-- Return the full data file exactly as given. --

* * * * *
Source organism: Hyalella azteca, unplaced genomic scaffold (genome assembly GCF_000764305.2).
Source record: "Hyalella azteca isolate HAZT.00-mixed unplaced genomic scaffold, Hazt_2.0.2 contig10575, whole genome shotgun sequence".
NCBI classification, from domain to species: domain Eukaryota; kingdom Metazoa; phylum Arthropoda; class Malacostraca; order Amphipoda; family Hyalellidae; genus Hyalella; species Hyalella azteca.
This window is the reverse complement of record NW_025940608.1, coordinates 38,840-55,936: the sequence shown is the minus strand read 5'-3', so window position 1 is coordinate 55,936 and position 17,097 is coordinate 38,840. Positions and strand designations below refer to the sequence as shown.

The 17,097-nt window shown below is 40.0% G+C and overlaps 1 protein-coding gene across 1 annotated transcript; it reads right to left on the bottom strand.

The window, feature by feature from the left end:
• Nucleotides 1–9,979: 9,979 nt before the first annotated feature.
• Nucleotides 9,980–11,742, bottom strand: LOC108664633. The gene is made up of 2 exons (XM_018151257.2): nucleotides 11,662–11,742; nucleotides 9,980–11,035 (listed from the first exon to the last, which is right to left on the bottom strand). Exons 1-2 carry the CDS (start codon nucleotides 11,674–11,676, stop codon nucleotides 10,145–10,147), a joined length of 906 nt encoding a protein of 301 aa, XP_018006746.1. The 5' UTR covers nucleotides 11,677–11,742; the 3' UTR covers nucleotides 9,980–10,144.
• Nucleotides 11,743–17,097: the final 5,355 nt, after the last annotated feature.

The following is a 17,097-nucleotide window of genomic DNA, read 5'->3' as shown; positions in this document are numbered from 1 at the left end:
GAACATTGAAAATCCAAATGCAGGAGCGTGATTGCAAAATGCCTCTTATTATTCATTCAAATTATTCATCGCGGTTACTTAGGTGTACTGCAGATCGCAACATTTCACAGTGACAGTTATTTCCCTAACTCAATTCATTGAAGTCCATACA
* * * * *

Source organism: Hyalella azteca, unplaced genomic scaffold (genome assembly GCF_000764305.2).
Source record: "Hyalella azteca isolate HAZT.00-mixed unplaced genomic scaffold, Hazt_2.0.2 contig10575, whole genome shotgun sequence".
NCBI classification, from domain to species: domain Eukaryota; kingdom Metazoa; phylum Arthropoda; class Malacostraca; order Amphipoda; family Hyalellidae; genus Hyalella; species Hyalella azteca.
This window is the reverse complement of record NW_025940608.1, coordinates 38,840-55,936: the sequence shown is the minus strand read 5'-3', so window position 1 is coordinate 55,936 and position 17,097 is coordinate 38,840. Positions and strand designations below refer to the sequence as shown.

The 17,097-nt window shown below is 40.0% G+C and overlaps 1 protein-coding gene across 1 annotated transcript; it reads right to left on the bottom strand.

The window, feature by feature from the left end:
• Nucleotides 1–9,979: 9,979 nt before the first annotated feature.
• Nucleotides 9,980–11,742, bottom strand: LOC108664633. The gene is made up of 2 exons (XM_018151257.2): nucleotides 11,662–11,742; nucleotides 9,980–11,035 (listed from the first exon to the last, which is right to left on the bottom strand). Exons 1-2 carry the CDS (start codon nucleotides 11,674–11,676, stop codon nucleotides 10,145–10,147), a joined length of 906 nt encoding a protein of 301 aa, XP_018006746.1. The 5' UTR covers nucleotides 11,677–11,742; the 3' UTR covers nucleotides 9,980–10,144.
• Nucleotides 11,743–17,097: the final 5,355 nt, after the last annotated feature.

The following is a 17,097-nucleotide window of genomic DNA, read 5'->3' as shown; positions in this document are numbered from 1 at the left end:
GAACATTGAAAATCCAAATGCAGGAGCGTGATTGCAAAATGCCTCTTATTATTCATTCAAATTATTCATCGCGGTTACTTAGGTGTACTGCAGATCGCAACATTTCACAGTGACAGTTATTTCCCTAACTCAATTCATTGAAGTCCATACA